- POSTED: 06 Jul 2014 17:36
Resurgent Ukrainian forces on Sunday pursued retreating pro-Russian rebels after seizing their symbolic bastion in a morale-boosting win that appeared to dim hopes for a ceasefire in the bloody separatist insurgency.
KIEV: Resurgent Ukrainian forces on Sunday pursued retreating pro-Russian rebels after seizing their symbolic bastion in a morale-boosting win that appeared to dim hopes for a ceasefire in the bloody separatist insurgency.
Western-backed President Petro Poroshenko called the moment when his troops hoisted the Ukrainian flag over the militias' seat of power in Slavyansk "a turning point" in a campaign that has killed nearly 500 people and inflamed East-West ties.
The rebels admitted suffering heavy losses while abandoning the strategic city nearly three months to the day after its capture marked the onset of a new chapter in Ukraine's worst crisis since independence in 1991.
Most analysts think Poroshenko desperately needed a battlefield success one month into his presidency to secure the trust of Ukrainians frustrated by their underfunded army's inability to stand up to what they see as Russian aggression.
"This is not a full victory and no time for fireworks," the 48-year-old chocolate baron cautioned in a national television address.
He noted the insurgents were now regrouping around the million-strong eastern industrial hub of Donetsk and vowed to flush out "terrorists who are entrenching themselves in large cities".
A top commander in the Ukrainian irregular forces' Donbass battalion on Sunday reported recapturing the cities of Druzhkivka and Kostiantynivka just south of Slavyansk.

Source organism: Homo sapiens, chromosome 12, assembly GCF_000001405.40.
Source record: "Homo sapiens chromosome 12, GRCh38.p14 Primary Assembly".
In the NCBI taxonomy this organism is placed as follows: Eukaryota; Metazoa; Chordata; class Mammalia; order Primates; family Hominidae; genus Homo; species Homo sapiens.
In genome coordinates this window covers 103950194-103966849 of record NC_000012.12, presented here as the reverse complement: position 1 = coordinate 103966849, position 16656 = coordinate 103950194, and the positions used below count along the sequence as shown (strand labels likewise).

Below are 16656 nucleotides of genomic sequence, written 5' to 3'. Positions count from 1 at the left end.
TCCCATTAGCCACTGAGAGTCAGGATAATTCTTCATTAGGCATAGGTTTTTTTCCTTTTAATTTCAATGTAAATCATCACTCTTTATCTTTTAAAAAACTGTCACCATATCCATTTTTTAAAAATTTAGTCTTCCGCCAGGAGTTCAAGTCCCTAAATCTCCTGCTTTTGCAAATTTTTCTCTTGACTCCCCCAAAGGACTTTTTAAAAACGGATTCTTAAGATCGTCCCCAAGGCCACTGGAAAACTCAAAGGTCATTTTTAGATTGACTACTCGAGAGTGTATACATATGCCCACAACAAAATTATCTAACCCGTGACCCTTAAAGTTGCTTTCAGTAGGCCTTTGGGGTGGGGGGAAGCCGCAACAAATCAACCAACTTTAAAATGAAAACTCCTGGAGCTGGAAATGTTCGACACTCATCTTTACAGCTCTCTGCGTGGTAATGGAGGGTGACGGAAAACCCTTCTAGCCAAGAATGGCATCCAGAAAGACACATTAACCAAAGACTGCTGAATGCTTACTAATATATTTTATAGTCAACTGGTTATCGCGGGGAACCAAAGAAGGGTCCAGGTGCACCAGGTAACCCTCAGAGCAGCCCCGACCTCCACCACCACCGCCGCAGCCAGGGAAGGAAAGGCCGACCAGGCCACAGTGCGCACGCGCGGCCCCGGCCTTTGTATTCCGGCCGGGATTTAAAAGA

But he also urged residents not to walk the streets at night because "this can be dangerous".
The surge of optimism in Kiev has only added to already strong pressure on Poroshenko not to agree to another truce with the insurgents, which is being pushed hard by Ukraine's Western allies.
Poroshenko tore up a 10-day ceasefire last Monday, citing unceasing rebel attacks that killed more than 20 soldiers and -- according to both Washington and Kiev -- allowed the separatists to stock up on new supplies of heavy Russian arms.
Uneasy EU leaders are hoping that a new truce and a Kremlin promise not to meddle can take pressure off the bloc to adopt sweeping sanctions that could damage their own strong energy and financial ties with Russia.
Poroshenko hesitantly invited separatist leaders and a Russian envoy to attend European-brokered discussions about a new ceasefire on Saturday.
The call had gone unanswered by Moscow and the rebel command. But Russia appeared ready to talk again after the fall of Slavyansk.
Russian Foreign Minister Sergey Lavrov stressed to his French and German counterpart late on Saturday the importance of "reaching an agreement between Kiev and the southeast of Ukraine on an unconditional and lasting ceasefire".
Lavrov specifically cited the "rapid escalation of the situation that comes amid an intensified military operation by the Ukrainian authorities".
The withdrawal from Slavyansk was led by senior militia commander Igor Strelkov -- alleged by Kiev to be a colonel in Russia's GRU military intelligence unit.
Kiev believes this supports Western claims that Moscow is covertly backing the uprising to both punish the new leaders for the February ouster of a Kremlin-backed administration and keep control over Russian-speaking eastern regions of Ukraine.
Strelkov on Saturday lashed out at Russian President Vladimir Putin on Twitter for seemingly going back on his promise to use "all available means" to protect his compatriots in Ukraine -- a neighbour the Kremlin chief referred to as "New Russia".
But the 43-year-old rebel commander later told Moscow-backed television that he was busy plotting a counter-offensive that he himself would lead.
"I intend to issue an order (on Monday) creating a central military council that will include all the major field commanders," Strelkov told the LifeNews channel.
"This agency will help coordinate how we intend to defend the Donetsk People's Republic and, possibly, a part of the Lugansk People's Republic," he said in reference to the other separatist region of eastern Ukraine.